Scientists expect OCO-2 to play an important role in projections of how atmospheric CO2 will impact on the Earth’s climate. The high-resolution measurements collected by the satellite will be key to understanding trends in the carbon cycle and its relationship with things like droughts and heatwaves. As scientists build a long-term picture of these trends, they can develop a better understanding of how things might look in the future.
“Continuing this eight-year data record will help researchers gain a clearer picture of how Earth’s carbon cycle will respond to long-term climate change, such as whether carbon sinks on land and in the ocean will continue to absorb excess atmospheric carbon dioxide,” said Liu. “Climate extremes like droughts and extreme heat play an outsize role in how the carbon cycle reacts to changes in climate from year to year. But it’s unclear at what point all of these interactions will tip the scales the other way and areas that currently soak up carbon dioxide start to release the greenhouse gas back into the atmosphere.”
Lasers and ice
In 2018, NASA launched a new mission to track melting ice sheets and glaciers using the most advanced laser altimeter it has ever sent into space. The instrument, packed aboard the now-orbiting ICESat-2 satellite, blasts trillions of photons toward the Earth’s surface every second and measures how long some take to return to the spacecraft, down to a billionth of a second.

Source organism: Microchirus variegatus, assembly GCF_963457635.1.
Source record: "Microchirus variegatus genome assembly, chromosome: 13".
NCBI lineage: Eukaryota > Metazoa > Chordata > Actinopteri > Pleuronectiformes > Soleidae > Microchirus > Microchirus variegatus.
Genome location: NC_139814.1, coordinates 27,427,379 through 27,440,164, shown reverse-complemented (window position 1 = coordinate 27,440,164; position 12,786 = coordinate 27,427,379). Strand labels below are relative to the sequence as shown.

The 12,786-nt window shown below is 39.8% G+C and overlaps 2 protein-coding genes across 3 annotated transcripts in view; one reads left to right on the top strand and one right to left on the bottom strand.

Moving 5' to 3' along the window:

ICESat-2 is on an orbital path that takes it around the Earth every 91 days, enabling it to build an elevation grid of the entire planet every three months. This includes not just the ice sheets, but lakes, forests and jungles, too. One way the satellite is proving its worth is by measuring the depth of melt ponds that form on top of sea ice, as Walt Meier, a sea ice scientist at NASA, explains.
“ICESat-2 has demonstrated the ability to obtain estimates of melt pond depth on sea ice,” Meier told us. “The depth indicates the total volume of the melt water and how 'mature' they are. Melt ponds are key aspects of sea ice because they lower the reflectivity of the surface (they are darker than the ice and snow) and that leads to more energy being absorbed by the surface. This leads to more melt and earlier loss of sea ice. Such depth data has not been available from satellites before ICESat-2.”
By tracking things like changes in sea ice coverage or the mass of ice sheets, scientists can get an idea of how the Earth’s climate is changing, and what course it might take into the future. Tools like ICESat-2 enable scientists to track these changes with unprecedented precision and regularity, shedding new light on long-term trends to offer a much clearer view of the future.
“As ICESat-2 continues to operate nominally, we will add to the time series of these variables, which allow us to separate short term fluctuations from the longer-term signals of greater interest and importance to climate science,” ICESat-2 project scientist Tom Neumann explained to New Atlas. “So although there have been over 200 peer reviewed papers using ICESat-2 data, I firmly believe that the most significant results from ICESat-2 are yet to come, as we build these time series of change.”
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What anthropogenic process is creating CO2 "hotspots" over the Amazon jungle and over South Africa, but not apparently over the highly industrialised areas of the USA and Europe?